The fight against institutional racism against persons of African heritage has made little progress

Date:

The fight against institutional racism

  • News by AUN News correspondent
  • AUN News – ISSN: 2949-8090

Summary:

Some initiatives have been to combat racism in various nations, although they are typically fragmentary. There is an Anti-Racism Data Act in British Columbia, Canada, and measures to assess police ethnic profiling in Sweden. The European Commission has published guidelines on gathering and using data based on racial or ethnic origin. African Americans were killed by police, including George Floyd and Breonna Taylor (both from the United States), Adama Traoré (from France), Luana Barbosa dos Reis Santos and Joo Pedro Matos Pinto. Kevin Clarke (from the United Kingdom), and Janner Garcia Palomino (Colombia).

Despite increased awareness of systematic racism and the implementation of specific measures in some nations, the Acting High Commissioner for Human Rights urged states to show a stronger political will to quicken the pace of action.

Some initiatives have been to combat racism in various nations, although they are typically fragmentary. As Nada Al-Nashif, who will present the report to the UN Human Rights Council on Monday, put it, “They fall short of the comprehensive, evidence-based approaches needed to dismantle the entrenched structural, institutional, and societal racism that has existed for centuries and continues to inflict deep harm today.”

She mainly referred to the plan for transformative change for racial justice and equality published by OHCHR and its essential recommendations.

Causing change

The report details efforts made at the local, national, and international levels to eradicate racism.

There is an Anti-Racism Data Act in British Columbia, Canada; measures to assess police ethnic profiling in Sweden; and data collection to self-identify people of African descent in Argentina, among others. The White House Executive Order advancing effective, accountable policing and criminal justice practices in federal law enforcement agencies is another.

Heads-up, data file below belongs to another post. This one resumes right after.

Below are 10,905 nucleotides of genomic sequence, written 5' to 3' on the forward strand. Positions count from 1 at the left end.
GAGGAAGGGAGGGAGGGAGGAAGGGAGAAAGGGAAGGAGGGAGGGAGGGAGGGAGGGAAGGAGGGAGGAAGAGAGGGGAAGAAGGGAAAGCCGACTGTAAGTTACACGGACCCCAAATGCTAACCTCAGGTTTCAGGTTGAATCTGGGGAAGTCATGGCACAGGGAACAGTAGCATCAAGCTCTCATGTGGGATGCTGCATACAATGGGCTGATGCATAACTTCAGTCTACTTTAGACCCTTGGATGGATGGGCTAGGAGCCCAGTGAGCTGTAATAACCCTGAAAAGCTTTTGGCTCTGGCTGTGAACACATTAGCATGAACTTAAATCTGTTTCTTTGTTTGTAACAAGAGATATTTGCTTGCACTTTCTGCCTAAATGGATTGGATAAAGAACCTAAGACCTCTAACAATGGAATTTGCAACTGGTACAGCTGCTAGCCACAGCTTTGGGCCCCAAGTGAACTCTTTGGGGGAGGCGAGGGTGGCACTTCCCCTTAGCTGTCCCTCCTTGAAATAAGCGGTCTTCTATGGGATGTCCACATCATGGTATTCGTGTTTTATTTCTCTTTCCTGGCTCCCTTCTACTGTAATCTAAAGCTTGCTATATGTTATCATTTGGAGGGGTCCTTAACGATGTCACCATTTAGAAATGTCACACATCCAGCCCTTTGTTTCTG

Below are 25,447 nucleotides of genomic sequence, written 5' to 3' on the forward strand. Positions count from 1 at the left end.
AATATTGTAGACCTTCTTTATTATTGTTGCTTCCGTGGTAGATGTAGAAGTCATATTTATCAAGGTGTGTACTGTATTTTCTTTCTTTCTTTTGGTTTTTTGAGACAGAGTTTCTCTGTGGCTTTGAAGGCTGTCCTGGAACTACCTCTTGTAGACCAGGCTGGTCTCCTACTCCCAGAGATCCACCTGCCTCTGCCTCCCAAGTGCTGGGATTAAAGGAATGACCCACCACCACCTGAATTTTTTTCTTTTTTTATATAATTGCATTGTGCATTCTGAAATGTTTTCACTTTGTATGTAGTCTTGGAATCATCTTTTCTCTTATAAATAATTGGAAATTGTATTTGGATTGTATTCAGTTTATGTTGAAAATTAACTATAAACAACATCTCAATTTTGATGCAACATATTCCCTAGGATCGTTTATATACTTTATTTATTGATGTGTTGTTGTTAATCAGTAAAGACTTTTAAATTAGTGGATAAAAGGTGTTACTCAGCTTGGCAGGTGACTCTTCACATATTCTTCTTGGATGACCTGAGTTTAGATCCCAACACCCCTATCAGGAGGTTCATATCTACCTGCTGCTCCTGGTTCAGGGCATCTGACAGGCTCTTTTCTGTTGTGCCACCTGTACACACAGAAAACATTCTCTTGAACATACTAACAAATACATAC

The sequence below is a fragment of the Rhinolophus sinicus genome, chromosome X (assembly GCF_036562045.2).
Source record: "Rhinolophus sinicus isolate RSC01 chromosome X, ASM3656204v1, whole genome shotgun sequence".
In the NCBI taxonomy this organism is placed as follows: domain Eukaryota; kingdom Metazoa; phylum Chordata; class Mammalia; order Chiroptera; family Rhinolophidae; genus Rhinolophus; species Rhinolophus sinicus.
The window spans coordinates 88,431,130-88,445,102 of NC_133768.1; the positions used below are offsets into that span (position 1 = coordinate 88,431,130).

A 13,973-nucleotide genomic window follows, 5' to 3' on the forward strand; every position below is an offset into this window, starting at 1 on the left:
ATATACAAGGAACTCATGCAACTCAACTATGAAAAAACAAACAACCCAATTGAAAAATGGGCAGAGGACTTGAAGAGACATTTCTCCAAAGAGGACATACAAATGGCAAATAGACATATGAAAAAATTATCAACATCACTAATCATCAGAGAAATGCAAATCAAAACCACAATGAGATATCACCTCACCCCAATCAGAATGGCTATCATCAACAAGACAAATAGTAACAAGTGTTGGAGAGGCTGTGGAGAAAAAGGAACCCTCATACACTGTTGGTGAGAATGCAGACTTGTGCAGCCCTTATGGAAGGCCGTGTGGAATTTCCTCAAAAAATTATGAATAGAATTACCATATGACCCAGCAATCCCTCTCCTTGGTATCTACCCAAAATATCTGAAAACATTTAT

The European Commission has published guidelines on gathering and using data based on racial or ethnic origin; formal apologies have been issued; memorialization has taken place; public spaces have been revisited, and research has been conducted to evaluate links to enslavement and colonialism in various countries.

An indicator of success.

In many countries, people of African heritage continue to have poor health, inadequate food, education, social protection, and justice outcomes; at the same time, poverty, enforced disappearances, and violence persist.

The article draws attention to “continuing…allegations of discriminatory treatment, illegal deportations, excessive use of force, and fatalities of African migrants and migrants of African heritage by law enforcement officers.”

According to Ms Al-Nashif, “the barometer for success must be a positive change in the lived realities of people of African descent.”

The United States must pay attention to people of African heritage, engage them in meaningful ways, and genuinely act on their issues.

greater death toll

Recent data, where available, continues to show the disproportionately high death rates that people of African origin experience at the hands of law enforcement in many nations.

In their quest for the truth and justice surrounding the killings of their relatives, “families of African origin continued to lament the great hurdles, barriers and delayed processes they experienced,” the report adds.

It describes seven instances of African Americans killed by police, including George Floyd and Breonna Taylor (both from the United States), Adama Traoré (from France), Luana Barbosa dos Reis Santos and Joo Pedro Matos Pinto (both from Brazil), Kevin Clarke (from the United Kingdom), and Janner [Hanner] Garcia Palomino (Colombia).

Unfortunately, not a single case has yet been brought to a full conclusion, with those families still seeking truth, justice, and guarantees of non-repetition, as well as the prosecution and sanction of all those responsible,” the report says, noting some progress towards accountability in a few of these emblematic cases.

Ms Al-Nashif urged governments to “step up efforts to guarantee accountability and redress wherever deaths of Africans and persons of African descent have happened in law enforcement and take steps to address legacies that perpetuate and sustain systemic racism.”

Analysis by: Advocacy Unified network

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